This misguided attitude can rob your company of the exceptional talent it needs in today’s marketplace. Strong leaders encourage imagination and initiative in their companies, and generally don’t concern themselves about who gets credit for a big achievement. In such happy circumstances, everyone benefits from success.

Placing blame on others when things go wrong. In the same respect, an insecure or ineffective leader will rush to judgment when something goes wrong. They engage in finger-pointing or, worse, getting rid of someone on the team as a way to deflect attention from themselves.

Effective leadership entails assuming overall responsibility for the business and emphasizing the capacity to learn from bad situations and prevent a reoccurrence in the future. Placing blame is fruitless and only serves to dampen morale and productivity throughout the organization.

With the right attitude, leaders can correct these mistakes or avoid them altogether.

By focusing instead on the personality traits that enhance leadership, a business owner or CEO can work together with his or her team and make great strides in future growth.

 

 

 

 

 

 

 

 

 

 

 

 

 

 

 

 

 

 

 

 

 

How to Manage Your Mobile Workforce

 

 

 

 

 

 

 

 

 

 

The American workforce is changing the nature of “work” as we once knew it. The days when employees absolutely had to work at a desk, in an office, are long gone. While many businesses still insist on keeping their workforce on-site, more than 30 percent of Americans work remotely during some or most of the work-week.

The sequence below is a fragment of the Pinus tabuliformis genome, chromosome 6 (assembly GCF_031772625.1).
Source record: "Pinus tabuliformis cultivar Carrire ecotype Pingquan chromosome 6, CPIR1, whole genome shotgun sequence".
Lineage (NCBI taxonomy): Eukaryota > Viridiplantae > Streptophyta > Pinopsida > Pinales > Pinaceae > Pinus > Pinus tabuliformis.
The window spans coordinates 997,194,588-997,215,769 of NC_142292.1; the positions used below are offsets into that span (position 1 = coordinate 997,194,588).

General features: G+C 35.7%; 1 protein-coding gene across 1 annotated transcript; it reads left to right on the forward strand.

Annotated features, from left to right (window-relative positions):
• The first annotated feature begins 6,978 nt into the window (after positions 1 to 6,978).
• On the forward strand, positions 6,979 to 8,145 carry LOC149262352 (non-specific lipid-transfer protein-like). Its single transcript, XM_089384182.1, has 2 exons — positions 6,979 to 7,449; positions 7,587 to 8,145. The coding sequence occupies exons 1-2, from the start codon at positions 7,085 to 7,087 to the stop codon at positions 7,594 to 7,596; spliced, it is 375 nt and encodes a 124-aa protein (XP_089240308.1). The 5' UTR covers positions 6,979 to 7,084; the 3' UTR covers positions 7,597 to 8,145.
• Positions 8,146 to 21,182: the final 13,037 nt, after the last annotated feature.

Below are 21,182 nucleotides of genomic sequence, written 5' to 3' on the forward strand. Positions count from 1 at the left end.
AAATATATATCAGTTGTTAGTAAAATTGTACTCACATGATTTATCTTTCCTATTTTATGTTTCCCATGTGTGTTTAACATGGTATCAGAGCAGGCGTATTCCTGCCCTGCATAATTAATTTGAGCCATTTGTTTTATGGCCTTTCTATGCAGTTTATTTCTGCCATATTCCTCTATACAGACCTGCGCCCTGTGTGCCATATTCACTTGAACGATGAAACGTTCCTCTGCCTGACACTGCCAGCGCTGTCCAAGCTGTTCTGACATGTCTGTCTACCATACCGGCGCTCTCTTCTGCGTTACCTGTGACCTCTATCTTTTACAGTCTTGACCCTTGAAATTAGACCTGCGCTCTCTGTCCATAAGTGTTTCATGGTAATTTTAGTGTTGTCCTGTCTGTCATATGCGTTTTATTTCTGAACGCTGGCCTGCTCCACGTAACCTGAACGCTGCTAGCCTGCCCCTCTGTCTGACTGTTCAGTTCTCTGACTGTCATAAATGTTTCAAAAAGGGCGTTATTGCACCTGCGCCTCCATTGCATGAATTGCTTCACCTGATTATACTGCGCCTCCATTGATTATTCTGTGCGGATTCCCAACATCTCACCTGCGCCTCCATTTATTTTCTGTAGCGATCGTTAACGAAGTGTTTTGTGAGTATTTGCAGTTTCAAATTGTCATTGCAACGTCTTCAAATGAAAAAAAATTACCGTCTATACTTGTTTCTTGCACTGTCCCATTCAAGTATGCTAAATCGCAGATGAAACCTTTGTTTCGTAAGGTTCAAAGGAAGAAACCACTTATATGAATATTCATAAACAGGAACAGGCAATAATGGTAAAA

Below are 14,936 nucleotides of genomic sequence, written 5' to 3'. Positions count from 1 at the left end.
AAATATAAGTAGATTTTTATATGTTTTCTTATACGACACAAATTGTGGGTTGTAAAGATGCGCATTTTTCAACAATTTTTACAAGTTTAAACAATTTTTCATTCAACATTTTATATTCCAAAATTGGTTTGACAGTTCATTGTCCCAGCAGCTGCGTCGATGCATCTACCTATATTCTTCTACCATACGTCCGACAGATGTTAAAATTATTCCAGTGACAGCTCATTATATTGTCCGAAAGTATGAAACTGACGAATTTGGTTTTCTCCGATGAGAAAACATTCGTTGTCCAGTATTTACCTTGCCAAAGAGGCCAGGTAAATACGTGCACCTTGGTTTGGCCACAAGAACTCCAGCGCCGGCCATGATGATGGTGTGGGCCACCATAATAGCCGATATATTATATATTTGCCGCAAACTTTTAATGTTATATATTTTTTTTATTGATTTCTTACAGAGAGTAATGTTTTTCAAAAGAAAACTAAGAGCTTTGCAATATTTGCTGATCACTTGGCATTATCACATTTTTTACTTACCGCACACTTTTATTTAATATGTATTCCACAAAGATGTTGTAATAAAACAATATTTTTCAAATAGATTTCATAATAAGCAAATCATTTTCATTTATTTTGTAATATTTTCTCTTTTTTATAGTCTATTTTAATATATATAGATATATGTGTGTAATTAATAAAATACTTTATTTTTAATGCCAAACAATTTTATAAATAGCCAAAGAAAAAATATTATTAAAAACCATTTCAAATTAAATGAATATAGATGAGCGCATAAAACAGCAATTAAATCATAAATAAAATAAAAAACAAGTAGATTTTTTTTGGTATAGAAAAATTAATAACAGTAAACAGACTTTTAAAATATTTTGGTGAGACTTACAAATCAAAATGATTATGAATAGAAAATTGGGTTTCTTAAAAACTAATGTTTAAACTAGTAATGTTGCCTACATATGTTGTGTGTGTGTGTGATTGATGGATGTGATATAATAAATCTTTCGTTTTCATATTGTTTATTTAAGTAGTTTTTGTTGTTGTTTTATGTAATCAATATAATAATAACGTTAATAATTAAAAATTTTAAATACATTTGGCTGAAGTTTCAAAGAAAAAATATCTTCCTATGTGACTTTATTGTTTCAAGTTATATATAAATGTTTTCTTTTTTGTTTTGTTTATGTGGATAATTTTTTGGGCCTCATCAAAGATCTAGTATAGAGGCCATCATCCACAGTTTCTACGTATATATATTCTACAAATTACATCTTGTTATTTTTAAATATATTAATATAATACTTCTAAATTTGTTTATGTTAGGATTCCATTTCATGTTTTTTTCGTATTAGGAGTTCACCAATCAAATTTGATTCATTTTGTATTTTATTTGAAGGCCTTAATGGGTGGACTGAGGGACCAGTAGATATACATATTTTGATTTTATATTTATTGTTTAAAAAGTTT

It’s time for more companies to recognize that advances in technology have made it possible for employees to do their jobs—for the most part—anywhere in the world. These digital improvements are now at a point, notes Biz Tech, where “geography is—or, at least, can be—a nearly irrelevant factor in an employee’s work experience and productivity.”

This has also altered job-seekers’ expectations of flexibility in their employer’s approach as to how work gets done. Companies that fail to account for this shift in attitude may find it more difficult to recruit—and then adequately manage—their budding remote workforce.

Here are tips for managing your off-site, mobile team:

Understand what makes them tick. The most successful remote workers consider themselves self-starters. They have a clear idea of their job responsibilities, what’s expected of them, how they will get their tasks completed, and so on. They also expect to be given the most sophisticated tools and resources needed to meet their job responsibilities. Perhaps just as importantly, they want to feel good about the company they work for.